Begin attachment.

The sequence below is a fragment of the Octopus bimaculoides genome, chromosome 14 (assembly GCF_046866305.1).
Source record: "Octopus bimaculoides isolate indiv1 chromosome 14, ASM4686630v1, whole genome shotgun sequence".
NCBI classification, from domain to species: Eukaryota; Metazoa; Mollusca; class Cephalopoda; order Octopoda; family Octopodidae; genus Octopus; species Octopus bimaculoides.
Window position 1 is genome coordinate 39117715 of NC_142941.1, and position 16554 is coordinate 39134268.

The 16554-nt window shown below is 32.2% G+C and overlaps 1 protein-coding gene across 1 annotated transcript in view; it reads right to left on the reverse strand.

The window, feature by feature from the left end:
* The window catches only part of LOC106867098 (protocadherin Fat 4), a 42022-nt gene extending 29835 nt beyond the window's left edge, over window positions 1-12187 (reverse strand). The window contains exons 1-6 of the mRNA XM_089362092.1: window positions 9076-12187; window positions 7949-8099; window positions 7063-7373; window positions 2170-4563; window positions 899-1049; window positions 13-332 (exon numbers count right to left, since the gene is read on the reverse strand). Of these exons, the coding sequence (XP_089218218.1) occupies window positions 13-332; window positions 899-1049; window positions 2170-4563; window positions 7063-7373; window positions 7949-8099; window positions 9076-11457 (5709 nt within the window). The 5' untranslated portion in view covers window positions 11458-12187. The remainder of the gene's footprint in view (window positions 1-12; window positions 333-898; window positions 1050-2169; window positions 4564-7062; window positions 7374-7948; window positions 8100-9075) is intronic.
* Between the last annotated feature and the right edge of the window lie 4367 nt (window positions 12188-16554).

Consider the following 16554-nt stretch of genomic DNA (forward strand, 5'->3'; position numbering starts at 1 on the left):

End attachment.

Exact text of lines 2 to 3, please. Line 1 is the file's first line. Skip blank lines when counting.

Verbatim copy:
Source record: "Octopus bimaculoides isolate indiv1 chromosome 14, ASM4686630v1, whole genome shotgun sequence".
NCBI classification, from domain to species: Eukaryota; Metazoa; Mollusca; class Cephalopoda; order Octopoda; family Octopodidae; genus Octopus; species Octopus bimaculoides.